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Looking Till The End Of The Line

New engineering colleges and NEET face trying times in this crucial year for students

Looking Till The End Of The Line
New Life
A graduating student at the CMR Institute of Technology, Bangalore
Photograph by R.A. Chandroo
Looking Till The End Of The Line

Despite being one of the most sought-after professions in the country, engineering education is paradoxically at the crossroads today, facing one of its toughest challenges ever. In the last couple of years, interest in engineering colleges has gone down, leaving many colleges to desperately seek students or face the prospect of empty classrooms.

While the top 200-300 colleges are well applied to, the remaining ones have been given a miss by prospective students. Colleges in Rajasthan, Madhya Pradesh, Tamil Nadu and Karnataka have struggled to fill their seats last year. It is not surprising that a number of them have approached the AICTE for closure. In the last year or so, over 200 colleges have closed down.

Shockingly, in 55 colleges, less than 100 students were admitted in all in the last two years against a full capacity of over 30,000. This year too, about 30 colleges have applied for closure due to lack of students. Many more have applied for reduced student strength, others are discontinuing courses with no takers.

This is a huge departure from six-seven years ago, when engineering colleges were mushrooming in states like Tamil Nadu, Karnataka and Andhra Pradesh; interest in engineering and faith on colleges’ teaching quality meant they were flourishing too.

Partly, this downtrend owes to reduced engineering jobs in the market. On top of that, only some newly minted engineers fit the qualification or skills for the jobs that exist. According to experts, only 24 per cent of graduating engineers are actually employable.

All this is certain to put a lot of pressure on the seats available at the top 200-300 engineering colleges. In coming years, getting admission into them will be more difficult as competition will intensify.

Most heartening is this year’s increased participation across the survey’s nine streams, making it more meaningful.

The other big development this year was NEET in its first proper year of exams. Already, there are doubts over the future of NEET—the process and security and frisking of students have been questioned. On top of that, there have been problems with question papers in Gujarat, Andhra Pradesh and West Bengal. Already, a retest has been conducted in Warangal, with the possibility of a overall retest looming large. There were high hopes from NEET as a combined exam, with the government planning a similar exam for engineering exams, combining it with the existing JEE. There may be second thoughts on that, looking at the hiccups NEET is going through.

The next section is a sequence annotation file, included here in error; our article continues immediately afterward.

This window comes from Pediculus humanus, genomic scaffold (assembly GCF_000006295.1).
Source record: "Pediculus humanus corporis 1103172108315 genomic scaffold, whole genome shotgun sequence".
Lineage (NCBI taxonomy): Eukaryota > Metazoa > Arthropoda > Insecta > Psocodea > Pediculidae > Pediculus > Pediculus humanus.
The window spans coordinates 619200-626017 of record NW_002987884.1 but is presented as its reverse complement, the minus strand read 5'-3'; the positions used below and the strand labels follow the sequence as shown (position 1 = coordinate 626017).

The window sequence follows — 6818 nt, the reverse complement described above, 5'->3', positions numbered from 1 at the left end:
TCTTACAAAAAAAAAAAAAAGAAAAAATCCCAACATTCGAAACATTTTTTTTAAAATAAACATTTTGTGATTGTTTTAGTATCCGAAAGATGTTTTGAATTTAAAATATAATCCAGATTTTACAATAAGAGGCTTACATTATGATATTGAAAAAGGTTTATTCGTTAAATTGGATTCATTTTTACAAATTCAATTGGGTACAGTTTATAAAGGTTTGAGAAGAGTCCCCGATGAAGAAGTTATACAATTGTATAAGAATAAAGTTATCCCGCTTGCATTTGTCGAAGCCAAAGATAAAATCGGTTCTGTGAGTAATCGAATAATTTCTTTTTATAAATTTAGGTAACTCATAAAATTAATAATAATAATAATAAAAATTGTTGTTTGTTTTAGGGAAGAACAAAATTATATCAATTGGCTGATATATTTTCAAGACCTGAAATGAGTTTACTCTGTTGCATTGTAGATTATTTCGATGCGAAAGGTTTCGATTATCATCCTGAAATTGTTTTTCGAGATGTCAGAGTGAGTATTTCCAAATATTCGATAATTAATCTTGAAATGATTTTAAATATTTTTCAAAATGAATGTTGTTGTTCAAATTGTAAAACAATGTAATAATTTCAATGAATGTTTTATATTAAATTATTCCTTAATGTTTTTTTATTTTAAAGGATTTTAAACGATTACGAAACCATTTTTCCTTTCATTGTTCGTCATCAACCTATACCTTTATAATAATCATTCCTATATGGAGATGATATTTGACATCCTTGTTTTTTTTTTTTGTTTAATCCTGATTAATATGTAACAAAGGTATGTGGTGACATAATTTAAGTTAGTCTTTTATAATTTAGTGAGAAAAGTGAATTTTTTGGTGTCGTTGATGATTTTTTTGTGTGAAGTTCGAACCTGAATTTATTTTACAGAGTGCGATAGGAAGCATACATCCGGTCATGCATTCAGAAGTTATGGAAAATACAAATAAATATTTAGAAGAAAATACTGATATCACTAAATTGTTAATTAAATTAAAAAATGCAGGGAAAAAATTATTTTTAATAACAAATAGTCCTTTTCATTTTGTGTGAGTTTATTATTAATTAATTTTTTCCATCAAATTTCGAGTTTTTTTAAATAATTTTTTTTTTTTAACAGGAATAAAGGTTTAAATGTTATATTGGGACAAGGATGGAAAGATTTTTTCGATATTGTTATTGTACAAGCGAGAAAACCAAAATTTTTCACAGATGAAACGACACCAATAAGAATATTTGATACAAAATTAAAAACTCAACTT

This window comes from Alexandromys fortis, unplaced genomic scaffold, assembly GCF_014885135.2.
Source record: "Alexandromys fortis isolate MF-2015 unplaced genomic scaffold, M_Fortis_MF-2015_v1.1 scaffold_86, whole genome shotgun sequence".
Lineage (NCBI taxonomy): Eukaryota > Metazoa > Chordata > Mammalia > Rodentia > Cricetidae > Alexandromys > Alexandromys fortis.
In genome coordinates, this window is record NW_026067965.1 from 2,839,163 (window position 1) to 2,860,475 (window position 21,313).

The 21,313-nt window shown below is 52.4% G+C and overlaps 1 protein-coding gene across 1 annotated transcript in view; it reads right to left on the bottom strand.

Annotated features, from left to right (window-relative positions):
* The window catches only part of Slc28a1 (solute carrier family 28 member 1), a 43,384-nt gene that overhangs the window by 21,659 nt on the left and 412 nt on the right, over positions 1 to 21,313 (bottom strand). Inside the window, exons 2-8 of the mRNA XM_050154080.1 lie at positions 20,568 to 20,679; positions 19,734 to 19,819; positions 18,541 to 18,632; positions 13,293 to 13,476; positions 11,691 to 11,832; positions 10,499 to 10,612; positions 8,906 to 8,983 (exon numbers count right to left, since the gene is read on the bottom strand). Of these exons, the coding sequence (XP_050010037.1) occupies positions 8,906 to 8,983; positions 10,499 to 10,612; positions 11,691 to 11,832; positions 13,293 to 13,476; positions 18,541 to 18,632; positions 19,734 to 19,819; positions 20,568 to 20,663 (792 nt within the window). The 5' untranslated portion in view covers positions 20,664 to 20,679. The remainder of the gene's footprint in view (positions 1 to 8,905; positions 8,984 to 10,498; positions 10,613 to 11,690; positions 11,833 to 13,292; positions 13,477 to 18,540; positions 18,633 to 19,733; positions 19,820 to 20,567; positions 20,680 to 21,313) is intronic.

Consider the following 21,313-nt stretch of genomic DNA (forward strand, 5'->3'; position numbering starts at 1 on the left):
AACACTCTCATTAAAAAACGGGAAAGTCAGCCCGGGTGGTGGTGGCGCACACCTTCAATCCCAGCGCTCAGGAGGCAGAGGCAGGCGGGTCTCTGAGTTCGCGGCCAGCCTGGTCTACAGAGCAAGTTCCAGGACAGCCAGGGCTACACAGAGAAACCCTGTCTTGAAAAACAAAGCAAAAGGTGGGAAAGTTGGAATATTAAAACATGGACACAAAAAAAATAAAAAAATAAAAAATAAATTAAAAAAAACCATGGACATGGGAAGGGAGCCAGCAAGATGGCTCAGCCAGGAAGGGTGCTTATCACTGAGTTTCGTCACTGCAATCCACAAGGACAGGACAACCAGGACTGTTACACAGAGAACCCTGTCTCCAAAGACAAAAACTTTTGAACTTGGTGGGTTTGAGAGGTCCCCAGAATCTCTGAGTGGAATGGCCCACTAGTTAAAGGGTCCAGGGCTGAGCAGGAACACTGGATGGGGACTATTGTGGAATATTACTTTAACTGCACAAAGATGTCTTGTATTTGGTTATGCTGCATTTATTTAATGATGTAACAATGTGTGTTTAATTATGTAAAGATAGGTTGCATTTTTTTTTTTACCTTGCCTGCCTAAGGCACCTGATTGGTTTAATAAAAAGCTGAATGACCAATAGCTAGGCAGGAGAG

Amidst this confusion over entrance exams, Outlook’s ranking of India’s Best Professional Colleges (in partnership with Drshti Strategic Research Services) assumes great importance, particularly for students who are entering colleges or are preparing to apply to them. Like last year, our flagship ranking of India’s Best Engineering Colleges has pretty much the same names at the top, with a visible churn in the middle level, where many new entrants have found a place. A similar trend was visible in medical colleges, with the top colleges more or less retaining their positions.

What is most heartening is the increased participation across the survey’s nine streams, which has encouraged us to increase the Medical, Dental and Law rankings from Top 20 to Top 25, and Architecture and Fashion Design from Top 10 to Top 15, making the rankings more robust and meaningful, and helping students make a more informed choice.

Along with this, our package of stories touches on important issues relating to engineering education, NEET and the general state of education in the country, apart from a special section on India’s top women corporate lawyers and the rise of chefs and film-making as professions in demand.

We hope our package and rankings would give a complete picture of India’s education landscape and help students and parents choose wisely.


India’s Top Professional Colleges


  1. IIT Delhi
  2. IIT Bombay
  3. IIT Kharagpur


  1. AIIMS, Delhi
  2. AFMC, Pune
  3. CMC, Vellore


  1. Maulana Azad Institute, Delhi
  2. Manipal Dental College, Manipal
  3. Govt. Dental College, Mumbai


  1. Sir JJ College of Architecture, Mumbai
  2. SPA, Delhi
  3. Dept. of Architecture, IIT Roorkee


  1. NLSIU, Bangalore
  2. NUJS, Kolkata
  3. GNL Univ. Gandhinagar

Mass Communication

  1. A.J. Kidwai School, JMI, Delhi
  2. Symbiosis Institute of Media, Pune
  3. Xavier Institute of Communication, Mumbai

Social Work

  1. TISS, Mumbai
  2. Dept. of Social Work, Delhi Univ.
  3. Madras School of Social Work, Chennai

Fashion Design

  1. NIFT, Delhi
  2. NIFT, Navi Mumbai
  3. NIFT, Bangalore

Hotel Management

  1. IHM, Pusa, Delhi
  2. Welcomgroup Grad School, Manipal
  3. IHM Chennai

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